Tasmanian devil is the world’s largest carnivore marsupial. As the name indicates, the species is native to the Australian state, Tasmania. It is likely to go extinct in the near future as its future is threatened in the wild. Tasmanian devil is almost the size of a small dog and is completely black or sometimes dark brown. The Devil lives in an island which is why it has adapted some of its unique characteristics—not seen in other animals. They fancy living in scrublands and farmlands.
Tasmanian Devil Facts For Kids
Characteristics and Features
- Tasmanian Devil had become the largest carnivore marsupial after the extinction of Tasmanian wolf (thylacine) in 1936.
- It looks like a small bear with the length measuring 20.5 to 30.5 inches (53 – 80 cm). Tasmanian devil has 9 – 12 inches (23 – 30 cm) long tail.
- The weight of these small marsupials is 11 – 26 pounds (9 – 12 inches).
- They have strong teeth and powerful muscles. Tasmanian Devils can easily crush bones with their teeth. They have a heavy short body.
- Tasmanian devils have large ears and small eyes.
- The devil was once thought to exist in large numbers in the mainland of Australia. Geologists believe that Dingo might be responsible for the endangerment of Tasmanian devils.
Read More: Tasmanian Devil Facts
- Tasmanian devil is highly nocturnal species. It spends most of its daytime under the shelter in woodlands or in rocky places.
- They make their habitats in hollow logs, caves, or even in tree roots. Tasmanian devils come out only at night.
- They are not perfectly adapted to tree climbing though they often run up the trunks or tree branches.
- It is because of its wild nature that geologists call it a ‘Devil’. However, it may not attack humans.
- They have a growling voice and a snarling cough or a low yell.
- Like kangaroos or wallabies, Tasmanian devils have pouch to carry their young.
Feeding, Diet and Ecology
- Tasmanian devil is a poor hunter but an expert scavenger. It usually feeds on dead flesh because the devil is unable to pull down or hunt active prey.
- The devils fancy killing small animals such as rat kangaroos, Bennet’s wallaby, birds, lizards, and wombats.
- At times devils also chase down hen roosts and sheepfolds but this is not their regular hunt.
- They are capable to chew down and digest even the hardest part of the prey—bones. They crush the bones with their powerful jaws.
Read More: What Do Tasmanian Devils Eat?
Tasmanian devils have unique breeding habits. Although male and female get together in the month of March but they start breeding only after 2 weeks.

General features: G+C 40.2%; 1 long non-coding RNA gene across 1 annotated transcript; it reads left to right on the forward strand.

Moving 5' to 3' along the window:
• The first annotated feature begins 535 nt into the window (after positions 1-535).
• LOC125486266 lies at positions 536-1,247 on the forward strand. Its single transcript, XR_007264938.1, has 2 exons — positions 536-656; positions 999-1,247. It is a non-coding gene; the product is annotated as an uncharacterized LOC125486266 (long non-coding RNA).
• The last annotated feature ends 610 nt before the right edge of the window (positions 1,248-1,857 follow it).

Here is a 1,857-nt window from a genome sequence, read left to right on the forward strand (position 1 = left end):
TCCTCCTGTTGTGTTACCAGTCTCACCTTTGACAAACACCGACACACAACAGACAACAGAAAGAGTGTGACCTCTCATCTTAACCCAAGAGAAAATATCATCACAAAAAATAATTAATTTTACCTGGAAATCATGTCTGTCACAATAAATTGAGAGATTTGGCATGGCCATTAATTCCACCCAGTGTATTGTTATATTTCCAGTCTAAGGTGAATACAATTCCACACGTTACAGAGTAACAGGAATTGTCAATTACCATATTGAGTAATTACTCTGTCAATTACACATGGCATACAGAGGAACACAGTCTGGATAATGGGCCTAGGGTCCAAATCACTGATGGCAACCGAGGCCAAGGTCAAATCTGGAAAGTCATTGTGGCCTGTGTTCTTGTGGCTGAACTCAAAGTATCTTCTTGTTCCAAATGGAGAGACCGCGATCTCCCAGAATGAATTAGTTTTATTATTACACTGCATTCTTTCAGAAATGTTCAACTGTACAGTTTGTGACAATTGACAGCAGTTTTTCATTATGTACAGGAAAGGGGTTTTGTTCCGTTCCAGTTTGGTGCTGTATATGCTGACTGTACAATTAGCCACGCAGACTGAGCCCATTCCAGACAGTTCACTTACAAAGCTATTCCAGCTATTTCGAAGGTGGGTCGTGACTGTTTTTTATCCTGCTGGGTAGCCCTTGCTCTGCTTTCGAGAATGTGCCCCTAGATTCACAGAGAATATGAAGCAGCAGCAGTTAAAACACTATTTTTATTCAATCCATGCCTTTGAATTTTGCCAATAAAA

- During these two weeks, male keeps an eye on a female all the time.
- The female gives birth to 2 to 4 live young in the month of either late May or early June. These babies remain in the mother’s pouch safe and sound.
- The babies are 1.25 cm long at birth but they will reach the length of 2.5 inches (7 cm) in about 7 weeks.
- Unlike most marsupials, Tasmanian devils have enclosed pouches.
- The baby opens its eyes after a period of 15 weeks. The baby’s coat grows after 15 weeks.
- The baby usually grows its tail in the month of September and its feet are also seen out of the pouch. When babies are able to come out of the pouch, the mother and father make a soft grass bed in a tree trunk or hollow or sometimes in wombat’s abandoned burrow.
- The offspring weans after they reach 5 months. They become mature in their second year.
- The gestation period is about 31 days with a one year breeding interval.
- Females litter single baby in a year because it takes her too much effort to raise the young.
- The average lifespan of Tasmanian devils is 7 – 8 years, perhaps longer.
Read More: Tasmanian Devil Predators
- These devils live in a fairly small island of Australia, Tasmania. The island covers only 25,000 sq. miles (65,000 sq. kilometers).
- The island was quite clean till the late 18th century and there were no significant human settlement that could disturb the flora or fauna.
- However, the start of the 19th century was not a good period as it introduced many non-native species and humans also began moving towards the island.
- In addition, the agricultural development also badly hit the devil’s habitat as they were forced to leave their natural habitats.
- It was the same destruction of forests that led to the extinction of Tasmanian wolf in 1930s. If the conservation measurements are not taken immediately then perhaps the future of devils would be at stake.
Read More: Why are Tasmanian Devils Endangered?